Gade flows southwards
Post to the north Abbots Langley
Post to the south Hunton Bridge Interchange
Post to the west Langleybury
Old School House. This old school is now
offices. It was built in 1858 as a National School with funds provided by W.J.
Loyd of Langleybury House and converted in 1974. It is in knapped flint in Gothic
Revival Style. On the roof is a
triangular bellcote, with a spire and, weathervane. It was replaced by a modern
school which is now St Paul's Church of England Primary
Master’s House – this is at the back of the school building
on the site of the Carlsberg Tetley Depot from the
late 18th century a malt house stood alongside the Gade. It became part of
Benskins Brewery and was used as a depot by them. Benskins became Ind Coope, then Allied Breweries, and then
Carlsberg-Tetley, and Carlsberg UK who continued to operate the site as a
depot. It has since been sold and developed for housing.
Arms. This pub was associated with the malting and was in an 18th
house known as The Limes. The pub closed in 1963 and the house continued to be
used as part of the Carlsberg depot. Because of its deterioration it was rebuilt in its original location as part of the
housing development. .
Road Waterworks. George Turnbull of Rosehill initiated and was Chairman of the
Hunton Bridge and Abbot’s Langley Water-works Company. It was taken over by the
Rickmansworth and Uxbridge Valley Water in 1901 and in 1934 a Paxman oil engine
installed. It is now a pumping station from a number
of chalk boreholes operated by Affinity.
It was operated by the Three Valleys Water Co which was set up in 1994 with the Rickmansworth
& Uxbridge Company as a constituent part. It was later taken over by the
French company. Veolia now Affinity
house remaining from Huntonbridge Wharf building. It is 18th and now
wharf. A coal wharf was established about 100 years after the opening of the
canal, and this had a tramway, a warehouse and managers dwelling. In 1910 this
was let to Collis, Taylor, King & Co. by the Canal Company which owned it.
When the wharf closed it became a factory premises and in the 1940s was used by
Stanhope Box Manufacturers of Bow.
Baptist Chapel which in the 1930s was a free church. It is now a Stained Glass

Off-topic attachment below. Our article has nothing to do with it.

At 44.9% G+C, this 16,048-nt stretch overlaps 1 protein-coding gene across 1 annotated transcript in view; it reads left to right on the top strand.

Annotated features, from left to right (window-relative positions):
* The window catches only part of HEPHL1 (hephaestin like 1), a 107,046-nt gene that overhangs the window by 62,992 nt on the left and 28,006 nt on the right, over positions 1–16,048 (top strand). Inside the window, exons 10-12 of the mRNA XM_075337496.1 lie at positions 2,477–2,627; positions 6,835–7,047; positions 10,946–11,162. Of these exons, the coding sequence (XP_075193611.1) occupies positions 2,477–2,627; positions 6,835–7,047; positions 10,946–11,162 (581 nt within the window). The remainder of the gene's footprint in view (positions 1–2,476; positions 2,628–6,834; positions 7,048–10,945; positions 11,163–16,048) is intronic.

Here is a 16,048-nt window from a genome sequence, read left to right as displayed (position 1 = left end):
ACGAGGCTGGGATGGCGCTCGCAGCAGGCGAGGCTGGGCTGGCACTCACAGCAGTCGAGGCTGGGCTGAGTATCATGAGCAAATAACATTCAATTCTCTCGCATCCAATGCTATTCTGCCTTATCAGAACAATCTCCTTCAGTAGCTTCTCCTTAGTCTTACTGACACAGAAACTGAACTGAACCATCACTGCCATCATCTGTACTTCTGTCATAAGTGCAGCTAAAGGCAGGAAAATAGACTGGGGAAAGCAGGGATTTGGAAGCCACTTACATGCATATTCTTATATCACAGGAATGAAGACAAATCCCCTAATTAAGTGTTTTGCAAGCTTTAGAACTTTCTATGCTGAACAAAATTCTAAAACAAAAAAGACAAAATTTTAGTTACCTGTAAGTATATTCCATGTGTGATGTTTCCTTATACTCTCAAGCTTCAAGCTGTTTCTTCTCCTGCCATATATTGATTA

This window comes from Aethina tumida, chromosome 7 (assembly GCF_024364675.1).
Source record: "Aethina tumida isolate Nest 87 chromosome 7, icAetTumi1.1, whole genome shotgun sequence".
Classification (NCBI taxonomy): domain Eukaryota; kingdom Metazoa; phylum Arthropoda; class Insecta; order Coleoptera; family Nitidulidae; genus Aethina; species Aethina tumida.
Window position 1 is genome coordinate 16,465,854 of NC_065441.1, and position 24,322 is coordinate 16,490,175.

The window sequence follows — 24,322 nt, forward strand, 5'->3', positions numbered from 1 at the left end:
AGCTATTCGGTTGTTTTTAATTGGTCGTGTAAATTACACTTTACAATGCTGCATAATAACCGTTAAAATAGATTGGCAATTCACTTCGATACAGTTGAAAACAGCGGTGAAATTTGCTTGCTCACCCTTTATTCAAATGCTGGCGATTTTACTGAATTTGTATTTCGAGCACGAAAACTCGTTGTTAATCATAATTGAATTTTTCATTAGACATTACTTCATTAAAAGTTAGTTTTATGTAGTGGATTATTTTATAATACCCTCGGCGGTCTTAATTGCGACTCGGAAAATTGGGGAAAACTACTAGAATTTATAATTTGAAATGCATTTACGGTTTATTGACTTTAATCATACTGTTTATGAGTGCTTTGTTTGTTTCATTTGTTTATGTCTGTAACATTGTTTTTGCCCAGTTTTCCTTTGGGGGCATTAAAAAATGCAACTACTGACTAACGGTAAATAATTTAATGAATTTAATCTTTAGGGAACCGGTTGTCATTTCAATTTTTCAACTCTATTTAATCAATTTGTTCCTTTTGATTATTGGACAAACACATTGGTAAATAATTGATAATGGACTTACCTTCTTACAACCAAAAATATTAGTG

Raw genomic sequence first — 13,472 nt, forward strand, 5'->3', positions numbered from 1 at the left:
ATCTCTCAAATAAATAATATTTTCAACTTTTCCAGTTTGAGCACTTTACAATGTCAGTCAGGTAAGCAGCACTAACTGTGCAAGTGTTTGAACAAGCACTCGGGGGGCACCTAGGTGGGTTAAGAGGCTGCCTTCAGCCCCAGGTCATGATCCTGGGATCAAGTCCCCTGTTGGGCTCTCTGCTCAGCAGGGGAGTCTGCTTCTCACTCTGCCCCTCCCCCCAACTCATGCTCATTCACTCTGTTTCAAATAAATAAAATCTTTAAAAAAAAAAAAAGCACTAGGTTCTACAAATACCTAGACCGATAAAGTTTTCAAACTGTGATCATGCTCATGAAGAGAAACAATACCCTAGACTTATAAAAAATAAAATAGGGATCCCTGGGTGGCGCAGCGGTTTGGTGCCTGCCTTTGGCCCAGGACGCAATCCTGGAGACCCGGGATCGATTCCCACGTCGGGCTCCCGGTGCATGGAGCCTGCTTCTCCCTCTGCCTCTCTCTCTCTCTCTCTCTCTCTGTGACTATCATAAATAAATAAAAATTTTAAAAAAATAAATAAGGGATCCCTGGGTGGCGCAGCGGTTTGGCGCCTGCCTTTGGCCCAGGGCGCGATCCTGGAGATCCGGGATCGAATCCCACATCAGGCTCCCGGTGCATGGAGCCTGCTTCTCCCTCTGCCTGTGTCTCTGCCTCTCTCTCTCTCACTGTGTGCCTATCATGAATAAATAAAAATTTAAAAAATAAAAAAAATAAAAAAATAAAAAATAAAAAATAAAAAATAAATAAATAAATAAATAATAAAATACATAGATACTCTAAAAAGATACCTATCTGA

studio founded in the 1970s by ex-workers from Whitefriars Glass. They
specialise in pictorial and decorative stained glass.
Bridge Gas Works this lay alongside the railway and had bee n initiated by George
Turnbull of Rosehill before 1880. Taken over by Hemel Hempstead District Gas
Co. in 1901
Kings Head - this has also been known as the Waterside Tavern. It is a 300 year
old now used as a restaurant and bar made up from several buildings. There are stables
once used for canal horses, now a coffee bar.
St.Paul’s Hall. This was previously
located on the other side of the road next to the railway. It is now in private
28 The Kings Lodge. This is said to have been built in
1642 as a hunting lodge for King Charles I and later known as Lawn House. There
is there is early
17th plasterwork and the Stuart Royal Arms with 'C R' and '1642' on chimney a
breast plus a flanking lion, unicorn and fleur-de-lys with vine scroll border. It
is now a hotel and restaurant
Bridge. The original structure was demolished in 1932 and replaced with a reinforced
concrete skew arch bridge. Some of the existing structure was demolished in
1983 due a road accident
Bridge. A bridge here is first recorded in 1433
telephone box near junction with Old Mill Road Designed 1935 by Giles Gilbert
Way Playing Field. Used by the Evergreen Football Club.
Park. House built in 1909 by Hubbard and Moore for Rev. H.S. Gladstone in brown
brick and in Queen Anne Style. It replaced
Hazelwood, built in 1810 which had been burnt down. Hazelwood was built by Henry Botham as a country residence and this included a
large park. In 1850 it was owned by Sir Henry Robinson Montagu, the followed by
others and then in the early 20th, Henry Stewart Gladstone. In 1930, the house
was sold to Francis Edwin Fisher, and among the short-term occupants was Emperor
Haile Selassie until it was bought by the owner of De Vere. There is now a
conservatory and a gazebo in garden walls. It was previously known as Hazelwood